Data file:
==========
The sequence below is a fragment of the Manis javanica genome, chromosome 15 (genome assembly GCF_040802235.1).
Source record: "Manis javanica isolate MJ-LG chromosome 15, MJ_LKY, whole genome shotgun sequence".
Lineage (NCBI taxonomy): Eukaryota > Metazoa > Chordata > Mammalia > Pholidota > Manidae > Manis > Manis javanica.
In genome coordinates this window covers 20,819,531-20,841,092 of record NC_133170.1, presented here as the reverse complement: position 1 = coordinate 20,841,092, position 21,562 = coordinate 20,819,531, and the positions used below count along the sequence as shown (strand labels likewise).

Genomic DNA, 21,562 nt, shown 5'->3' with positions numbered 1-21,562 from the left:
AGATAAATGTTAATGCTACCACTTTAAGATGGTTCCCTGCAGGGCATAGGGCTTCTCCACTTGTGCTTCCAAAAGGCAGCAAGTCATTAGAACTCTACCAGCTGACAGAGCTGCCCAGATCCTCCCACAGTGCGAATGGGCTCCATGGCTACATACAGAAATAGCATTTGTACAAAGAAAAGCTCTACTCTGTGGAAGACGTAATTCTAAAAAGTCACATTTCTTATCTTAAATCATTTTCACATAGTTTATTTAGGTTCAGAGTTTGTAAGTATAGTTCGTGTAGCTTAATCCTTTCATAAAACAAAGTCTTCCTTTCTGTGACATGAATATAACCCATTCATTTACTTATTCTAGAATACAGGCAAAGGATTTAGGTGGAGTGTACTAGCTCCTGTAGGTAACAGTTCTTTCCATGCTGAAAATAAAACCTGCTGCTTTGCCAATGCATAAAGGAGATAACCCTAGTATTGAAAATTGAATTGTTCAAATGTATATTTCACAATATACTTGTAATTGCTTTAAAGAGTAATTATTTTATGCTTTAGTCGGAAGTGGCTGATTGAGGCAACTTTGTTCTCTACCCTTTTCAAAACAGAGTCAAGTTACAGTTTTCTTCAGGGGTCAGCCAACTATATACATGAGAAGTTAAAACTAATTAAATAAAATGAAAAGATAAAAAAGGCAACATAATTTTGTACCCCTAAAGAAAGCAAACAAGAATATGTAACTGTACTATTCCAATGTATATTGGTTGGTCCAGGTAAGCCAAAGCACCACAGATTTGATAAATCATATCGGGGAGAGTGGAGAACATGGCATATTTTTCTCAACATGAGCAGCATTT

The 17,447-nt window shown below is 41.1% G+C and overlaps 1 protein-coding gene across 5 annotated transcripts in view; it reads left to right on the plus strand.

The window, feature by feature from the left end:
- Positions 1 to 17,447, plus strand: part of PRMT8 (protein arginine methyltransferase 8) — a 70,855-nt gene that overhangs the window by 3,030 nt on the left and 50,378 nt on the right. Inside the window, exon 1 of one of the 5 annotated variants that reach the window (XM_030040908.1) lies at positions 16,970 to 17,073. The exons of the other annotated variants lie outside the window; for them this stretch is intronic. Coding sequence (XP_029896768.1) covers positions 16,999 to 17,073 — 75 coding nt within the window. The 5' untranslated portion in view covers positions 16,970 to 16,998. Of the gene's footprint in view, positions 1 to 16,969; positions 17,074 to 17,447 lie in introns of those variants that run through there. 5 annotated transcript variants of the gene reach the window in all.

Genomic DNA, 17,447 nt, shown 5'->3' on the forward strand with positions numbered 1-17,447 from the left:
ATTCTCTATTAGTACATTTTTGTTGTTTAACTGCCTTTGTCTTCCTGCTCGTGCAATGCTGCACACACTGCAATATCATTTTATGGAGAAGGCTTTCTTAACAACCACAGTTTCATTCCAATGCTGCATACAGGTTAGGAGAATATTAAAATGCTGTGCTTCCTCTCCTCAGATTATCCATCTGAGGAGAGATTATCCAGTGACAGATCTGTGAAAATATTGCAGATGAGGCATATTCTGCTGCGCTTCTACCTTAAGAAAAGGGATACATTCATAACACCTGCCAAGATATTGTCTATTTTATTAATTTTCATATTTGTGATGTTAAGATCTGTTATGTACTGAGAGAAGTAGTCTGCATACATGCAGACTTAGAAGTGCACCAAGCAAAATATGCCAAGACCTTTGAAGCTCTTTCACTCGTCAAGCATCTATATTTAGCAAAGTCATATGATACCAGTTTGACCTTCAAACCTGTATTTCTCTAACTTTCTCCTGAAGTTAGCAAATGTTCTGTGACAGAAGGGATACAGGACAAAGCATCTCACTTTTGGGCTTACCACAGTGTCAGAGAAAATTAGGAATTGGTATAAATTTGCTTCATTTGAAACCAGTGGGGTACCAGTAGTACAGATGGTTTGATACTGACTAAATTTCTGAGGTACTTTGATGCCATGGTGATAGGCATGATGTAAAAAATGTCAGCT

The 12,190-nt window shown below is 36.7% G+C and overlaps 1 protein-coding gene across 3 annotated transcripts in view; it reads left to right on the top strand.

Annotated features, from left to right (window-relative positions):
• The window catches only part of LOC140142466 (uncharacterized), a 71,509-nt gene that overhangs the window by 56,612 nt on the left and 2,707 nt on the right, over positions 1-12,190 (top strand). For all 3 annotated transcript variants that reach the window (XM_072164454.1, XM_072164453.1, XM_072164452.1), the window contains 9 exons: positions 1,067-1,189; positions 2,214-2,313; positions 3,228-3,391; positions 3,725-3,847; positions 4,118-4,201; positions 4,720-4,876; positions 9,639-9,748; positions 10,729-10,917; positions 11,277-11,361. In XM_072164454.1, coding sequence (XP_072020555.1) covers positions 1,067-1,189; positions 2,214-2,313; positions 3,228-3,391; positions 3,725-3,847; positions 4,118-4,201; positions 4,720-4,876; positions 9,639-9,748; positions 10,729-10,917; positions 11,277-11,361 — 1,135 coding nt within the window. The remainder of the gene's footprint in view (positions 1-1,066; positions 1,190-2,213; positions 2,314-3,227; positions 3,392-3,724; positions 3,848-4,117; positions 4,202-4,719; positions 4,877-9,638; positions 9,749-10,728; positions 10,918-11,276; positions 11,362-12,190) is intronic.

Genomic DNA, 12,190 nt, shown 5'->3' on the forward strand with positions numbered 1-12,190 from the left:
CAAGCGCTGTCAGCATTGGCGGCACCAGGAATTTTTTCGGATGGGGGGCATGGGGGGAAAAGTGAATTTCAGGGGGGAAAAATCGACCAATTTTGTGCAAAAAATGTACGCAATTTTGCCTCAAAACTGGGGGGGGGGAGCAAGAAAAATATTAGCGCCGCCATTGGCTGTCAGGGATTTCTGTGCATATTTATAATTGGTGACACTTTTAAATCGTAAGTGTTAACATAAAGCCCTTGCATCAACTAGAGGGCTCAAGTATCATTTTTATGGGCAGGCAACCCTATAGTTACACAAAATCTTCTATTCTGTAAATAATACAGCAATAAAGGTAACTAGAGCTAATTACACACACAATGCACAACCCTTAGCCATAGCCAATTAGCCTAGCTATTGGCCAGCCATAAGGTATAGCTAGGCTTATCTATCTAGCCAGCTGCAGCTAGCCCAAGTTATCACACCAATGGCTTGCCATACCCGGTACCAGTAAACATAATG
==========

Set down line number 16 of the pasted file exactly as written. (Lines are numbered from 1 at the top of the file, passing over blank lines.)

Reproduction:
CAAGCGCTGTCAGCATTGGCGGCACCAGGAATTTTTTCGGATGGGGGGCATGGGGGGAAAAGTGAATTTCAGGGGGGAAAAATCGACCAATTTTGTGCAAAAAATGTACGCAATTTTGCCTCAAAACTGGGGGGGGGGAGCAAGAAAAATATTAGCGCCGCCATTGGCTGTCAGGGATTTCTGTGCATATTTATAATTGGTGACACTTTTAAATCGTAAGTGTTAACATAAAGCCCTTGCATCAACTAGAGGGCTCAAGTATCATTTTTATGGGCAGGCAACCCTATAGTTACACAAAATCTTCTATTCTGTAAATAATACAGCAATAAAGGTAACTAGAGCTAATTACACACACAATGCACAACCCTTAGCCATAGCCAATTAGCCTAGCTATTGGCCAGCCATAAGGTATAGCTAGGCTTATCTATCTAGCCAGCTGCAGCTAGCCCAAGTTATCACACCAATGGCTTGCCATACCCGGTACCAGTAAACATAATG